1. 26 Jan, 2013 4 commits
  2. 23 Jan, 2013 33 commits
  3. 22 Jan, 2013 3 commits
    • Cong Wang's avatar
      netpoll: fix an uninitialized variable · e39363a9
      Cong Wang authored
      Fengguang reported:
         net/core/netpoll.c: In function 'netpoll_setup':
         net/core/netpoll.c:1049:6: warning: 'err' may be used uninitialized in this function [-Wmaybe-uninitialized]
      in !CONFIG_IPV6 case, we may error out without initializing
      Reported-by: default avatarFengguang Wu <fengguang.wu@intel.com>
      Cc: David S. Miller <davem@davemloft.net>
      Signed-off-by: default avatarCong Wang <amwang@redhat.com>
      Signed-off-by: default avatarDavid S. Miller <davem@davemloft.net>
    • Cong Wang's avatar
      ipv6: remove duplicated declaration of ip6_fragment() · 9647bb80
      Cong Wang authored
      It is declared in:
      include/net/ip6_route.h:187:int ip6_fragment(struct sk_buff *skb, int (*output)(struct sk_buff *));
      and net/ip6_route.h is already included.
      Cc: YOSHIFUJI Hideaki <yoshfuji@linux-ipv6.org>
      Cc: David S. Miller <davem@davemloft.net>
      Signed-off-by: default avatarCong Wang <amwang@redhat.com>
      Signed-off-by: default avatarDavid S. Miller <davem@davemloft.net>
    • David S. Miller's avatar
      Merge branch 'legacy-isa-delete' of git://git.kernel.org/pub/scm/linux/kernel/git/paulg/linux · 930d52c0
      David S. Miller authored
      Paul Gortmaker says:
      The Ethernet-HowTo was maintained for roughly 10 years, from 1993 to 2003.
      Fortunately sane hardware probing and auto detection (via PCI and ISA/PnP)
      largely made the document a relic of the past, hence it being abandoned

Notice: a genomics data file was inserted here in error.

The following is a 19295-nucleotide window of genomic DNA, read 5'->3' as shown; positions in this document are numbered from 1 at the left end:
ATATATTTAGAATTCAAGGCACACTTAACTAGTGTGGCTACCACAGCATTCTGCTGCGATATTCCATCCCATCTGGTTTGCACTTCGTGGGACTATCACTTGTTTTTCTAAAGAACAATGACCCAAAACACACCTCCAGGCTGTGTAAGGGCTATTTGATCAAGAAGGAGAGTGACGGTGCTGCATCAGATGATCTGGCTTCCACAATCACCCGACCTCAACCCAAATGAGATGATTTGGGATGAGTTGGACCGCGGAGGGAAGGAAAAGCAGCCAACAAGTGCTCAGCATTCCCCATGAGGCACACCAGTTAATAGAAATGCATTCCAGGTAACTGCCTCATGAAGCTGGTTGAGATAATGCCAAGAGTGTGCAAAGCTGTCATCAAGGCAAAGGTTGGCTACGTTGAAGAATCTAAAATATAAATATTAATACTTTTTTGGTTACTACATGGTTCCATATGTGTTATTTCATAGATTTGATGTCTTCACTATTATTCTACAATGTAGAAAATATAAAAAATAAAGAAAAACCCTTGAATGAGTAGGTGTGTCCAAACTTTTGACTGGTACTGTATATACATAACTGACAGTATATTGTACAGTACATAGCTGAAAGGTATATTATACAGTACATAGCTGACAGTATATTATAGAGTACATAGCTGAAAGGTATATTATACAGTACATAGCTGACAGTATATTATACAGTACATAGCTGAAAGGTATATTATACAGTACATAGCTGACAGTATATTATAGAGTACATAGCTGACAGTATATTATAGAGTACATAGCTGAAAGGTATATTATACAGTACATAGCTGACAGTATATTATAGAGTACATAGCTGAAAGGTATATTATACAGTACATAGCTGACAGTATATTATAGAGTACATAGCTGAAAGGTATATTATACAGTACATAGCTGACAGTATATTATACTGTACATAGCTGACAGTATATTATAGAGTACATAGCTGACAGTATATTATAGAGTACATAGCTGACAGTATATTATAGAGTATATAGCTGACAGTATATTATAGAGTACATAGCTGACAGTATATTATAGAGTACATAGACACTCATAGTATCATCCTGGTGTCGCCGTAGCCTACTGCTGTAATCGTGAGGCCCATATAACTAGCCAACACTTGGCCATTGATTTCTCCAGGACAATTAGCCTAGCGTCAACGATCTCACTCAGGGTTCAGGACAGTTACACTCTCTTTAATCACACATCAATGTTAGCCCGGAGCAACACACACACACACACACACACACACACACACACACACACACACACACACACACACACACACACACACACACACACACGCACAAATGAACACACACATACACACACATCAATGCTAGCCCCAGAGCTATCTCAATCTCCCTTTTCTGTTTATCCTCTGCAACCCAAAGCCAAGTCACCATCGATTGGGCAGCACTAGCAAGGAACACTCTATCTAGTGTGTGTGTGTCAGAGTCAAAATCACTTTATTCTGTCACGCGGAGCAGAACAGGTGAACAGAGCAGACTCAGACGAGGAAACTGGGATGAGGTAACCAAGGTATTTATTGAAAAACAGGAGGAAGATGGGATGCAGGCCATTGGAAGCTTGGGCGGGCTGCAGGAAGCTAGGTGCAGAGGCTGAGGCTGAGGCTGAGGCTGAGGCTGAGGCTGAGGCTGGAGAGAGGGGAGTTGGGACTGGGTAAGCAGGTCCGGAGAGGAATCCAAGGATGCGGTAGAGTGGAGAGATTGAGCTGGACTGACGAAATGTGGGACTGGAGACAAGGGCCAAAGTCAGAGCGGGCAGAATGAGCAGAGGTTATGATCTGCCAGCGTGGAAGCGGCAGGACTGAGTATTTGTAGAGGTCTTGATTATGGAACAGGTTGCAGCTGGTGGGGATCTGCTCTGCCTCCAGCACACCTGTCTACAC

a decade ago.
      However, there is one last useful thing that we can extract from the
      effort made in maintaining that document.  We can use it to guide us
      with respect to what rare, experimental and/or super ancient 10Mbit
      ISA drivers don't make sense to maintain in-tree anymore.
      Nobody will argue that ISA is obsolete.  Availability went away at about
      the time Pentium3 motherboards moved from 500MHz Slot1/SECC processors
      to the green 500MHz Socket 370 Pentium3 chips, at the turn of the century.
      In theory, it is possible that someone could still be running one of these
      12+ year old P3 machines and want 3.9+ bleeding edge kernels (but unlikely).
      In light of the above (remote) possibility, we can defer the removal of some
      ISA network drivers that were highly popular and well tested.  Typically
      that means the stuff more from the mid to late '90s, some with ISA PnP
      support, like the 3c509, the wd/SMC 8390 based stuff, PCnet/lance etc.
      But a lot of other drivers, typically from the early 1990s were for rare
      hardware, and experimental (to the point of requiring a cron job that would
      do a test ping, and then ifconfig down/up and/or a rmmod/insmod!).  And
      some of these drivers (znet, and lp486e to name two) are physically tied
      to platforms with on motherboard ethernet -- of 486 machines that date
      from the early 1990s and can only have single digit amounts of memory.
      What I'd like to achieve here with this series, is to get rid of those old
      drivers that are no longer being used.  In an earlier discussion where
      I'd proposed deleting a single driver, Alan suggested we instead dump
      all the historical stuff in one go, to make it "...immediately obvious
      where the break point is..."[1] and that it was "perfectly reasonable it
      (and a pile of other ISA cards) ought to be shown the door"[2].  So that